Farewell to the Harvard Exit

The Harvard Exit Theater has officially closed its doors. Set in a century-old building that started out as a women’s club, there were really few theaters like it. Ballrooms had been transformed into auditoriums, concessions set up in the building’s lobby, and nightly viewings of some of the best offerings independent film was putting out.

My first screening there was The Assassination of Jesse James by the Coward Robert Ford. I was a recent transplant to Seattle, still getting to know my way around. The theater was a magical place – nestled on a little corner just off Broadway on Capitol Hill. Beautiful old building, two screens, and great experiences.
Many more films would follow. Take This Waltz, a double feature of The Spectacular Now in the upstairs auditorium, finishing just in time for me to sprint downstairs, grab a soda, and settle in for Blue Jasmine, the astounding, gut-punching experience of seeing The Act of Killing when it played there for Seattle International Film Festival. Too many films to remember, really.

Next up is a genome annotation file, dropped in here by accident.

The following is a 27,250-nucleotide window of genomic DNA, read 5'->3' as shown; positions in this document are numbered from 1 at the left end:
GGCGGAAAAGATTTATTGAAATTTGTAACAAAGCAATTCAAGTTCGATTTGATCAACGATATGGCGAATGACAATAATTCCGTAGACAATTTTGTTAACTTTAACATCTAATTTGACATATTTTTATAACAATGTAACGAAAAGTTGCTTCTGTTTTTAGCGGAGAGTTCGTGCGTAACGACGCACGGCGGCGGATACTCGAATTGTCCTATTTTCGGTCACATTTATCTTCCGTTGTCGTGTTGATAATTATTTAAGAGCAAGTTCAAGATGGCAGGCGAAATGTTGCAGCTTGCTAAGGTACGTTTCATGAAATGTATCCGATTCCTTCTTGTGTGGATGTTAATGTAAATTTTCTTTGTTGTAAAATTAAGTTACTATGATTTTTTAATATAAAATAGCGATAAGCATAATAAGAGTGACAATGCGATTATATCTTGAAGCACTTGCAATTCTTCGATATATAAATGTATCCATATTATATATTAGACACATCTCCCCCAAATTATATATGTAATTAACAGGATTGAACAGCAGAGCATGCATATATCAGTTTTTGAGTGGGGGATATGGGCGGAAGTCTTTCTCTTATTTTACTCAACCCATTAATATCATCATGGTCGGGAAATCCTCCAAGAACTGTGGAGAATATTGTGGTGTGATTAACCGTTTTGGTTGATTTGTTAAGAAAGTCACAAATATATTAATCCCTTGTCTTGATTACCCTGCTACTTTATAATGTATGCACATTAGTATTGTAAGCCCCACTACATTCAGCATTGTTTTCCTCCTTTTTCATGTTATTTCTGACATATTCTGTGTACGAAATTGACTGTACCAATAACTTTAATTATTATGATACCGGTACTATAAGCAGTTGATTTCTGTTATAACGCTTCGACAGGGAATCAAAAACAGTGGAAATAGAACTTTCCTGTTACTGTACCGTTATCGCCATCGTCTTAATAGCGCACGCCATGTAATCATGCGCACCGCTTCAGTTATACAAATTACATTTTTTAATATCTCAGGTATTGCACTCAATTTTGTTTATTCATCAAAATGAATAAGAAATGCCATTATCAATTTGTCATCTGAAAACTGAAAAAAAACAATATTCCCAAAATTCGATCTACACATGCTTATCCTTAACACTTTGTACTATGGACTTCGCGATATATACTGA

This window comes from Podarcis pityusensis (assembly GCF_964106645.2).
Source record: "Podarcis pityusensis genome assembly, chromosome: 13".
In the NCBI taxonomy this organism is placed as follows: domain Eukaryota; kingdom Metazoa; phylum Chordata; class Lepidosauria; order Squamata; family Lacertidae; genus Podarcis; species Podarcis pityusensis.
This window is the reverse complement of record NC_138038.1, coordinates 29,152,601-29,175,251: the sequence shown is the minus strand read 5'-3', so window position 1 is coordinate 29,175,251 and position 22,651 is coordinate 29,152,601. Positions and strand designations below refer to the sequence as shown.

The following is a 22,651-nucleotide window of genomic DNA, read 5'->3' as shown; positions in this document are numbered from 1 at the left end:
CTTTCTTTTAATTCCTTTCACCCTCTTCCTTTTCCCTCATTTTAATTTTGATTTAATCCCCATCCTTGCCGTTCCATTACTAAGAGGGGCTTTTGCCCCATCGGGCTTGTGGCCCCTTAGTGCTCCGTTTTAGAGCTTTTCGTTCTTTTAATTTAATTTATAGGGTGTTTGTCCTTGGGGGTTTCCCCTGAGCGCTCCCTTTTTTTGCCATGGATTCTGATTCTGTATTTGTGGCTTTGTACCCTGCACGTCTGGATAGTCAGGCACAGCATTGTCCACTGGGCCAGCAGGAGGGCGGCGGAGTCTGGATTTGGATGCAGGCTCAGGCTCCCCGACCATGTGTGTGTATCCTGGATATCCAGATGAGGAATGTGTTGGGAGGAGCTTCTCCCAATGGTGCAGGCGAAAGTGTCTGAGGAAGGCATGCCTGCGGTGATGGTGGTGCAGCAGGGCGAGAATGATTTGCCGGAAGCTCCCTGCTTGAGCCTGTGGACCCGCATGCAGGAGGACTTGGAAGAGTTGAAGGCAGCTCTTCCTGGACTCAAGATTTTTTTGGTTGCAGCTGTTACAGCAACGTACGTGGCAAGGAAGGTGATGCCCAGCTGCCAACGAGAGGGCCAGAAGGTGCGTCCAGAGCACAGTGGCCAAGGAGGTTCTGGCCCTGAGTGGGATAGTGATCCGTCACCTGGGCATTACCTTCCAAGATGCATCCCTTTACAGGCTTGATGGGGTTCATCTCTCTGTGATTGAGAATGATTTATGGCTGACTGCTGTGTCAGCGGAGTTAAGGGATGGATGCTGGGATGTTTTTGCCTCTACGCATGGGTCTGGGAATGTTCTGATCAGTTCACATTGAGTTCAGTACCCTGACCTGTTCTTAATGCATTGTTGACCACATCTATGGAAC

The Harvard Exit was one of my havens. I spent time living in the Capitol Hill and Eastlake neighborhoods, and it was the perfect pop-in stop on my way home from work. So easy to grab some popcorn and hit the 5:00 show. Though I always did think it was terribly unfair that it didn’t serve the same awesome vegan cookies as its sister cinema The Egyptian, about a mile away. Despite that minor flaw, it was the perfect neighborhood getaway.
Even if I wasn’t particularly jonesing for whatever they happened to be showing – you know how sometimes you just want to go to the movies, and you don’t really give a rat’s ass about what you see? The Harvard Exit was one of my go-to venues for when that urge struck. Because it fed that need, they were always showing something interesting, and whatever I saw would rarely be a waste of my time. Good old Cinema Healing at its finest. 
I was in the audience on Thursday evening for one of the theater’s final shows (The Theory of Everything). The theater was as full as it was on any opening weekend, with people seated on the main floor and in the balcony. Congregating one last time to get lost in a story as you can only do within the confines of a darkened movie theater. 
An era has ended, but many fond memories remain. As much as this theater will be greatly missed, I’m glad we were all there to give her a proper send-off together. 

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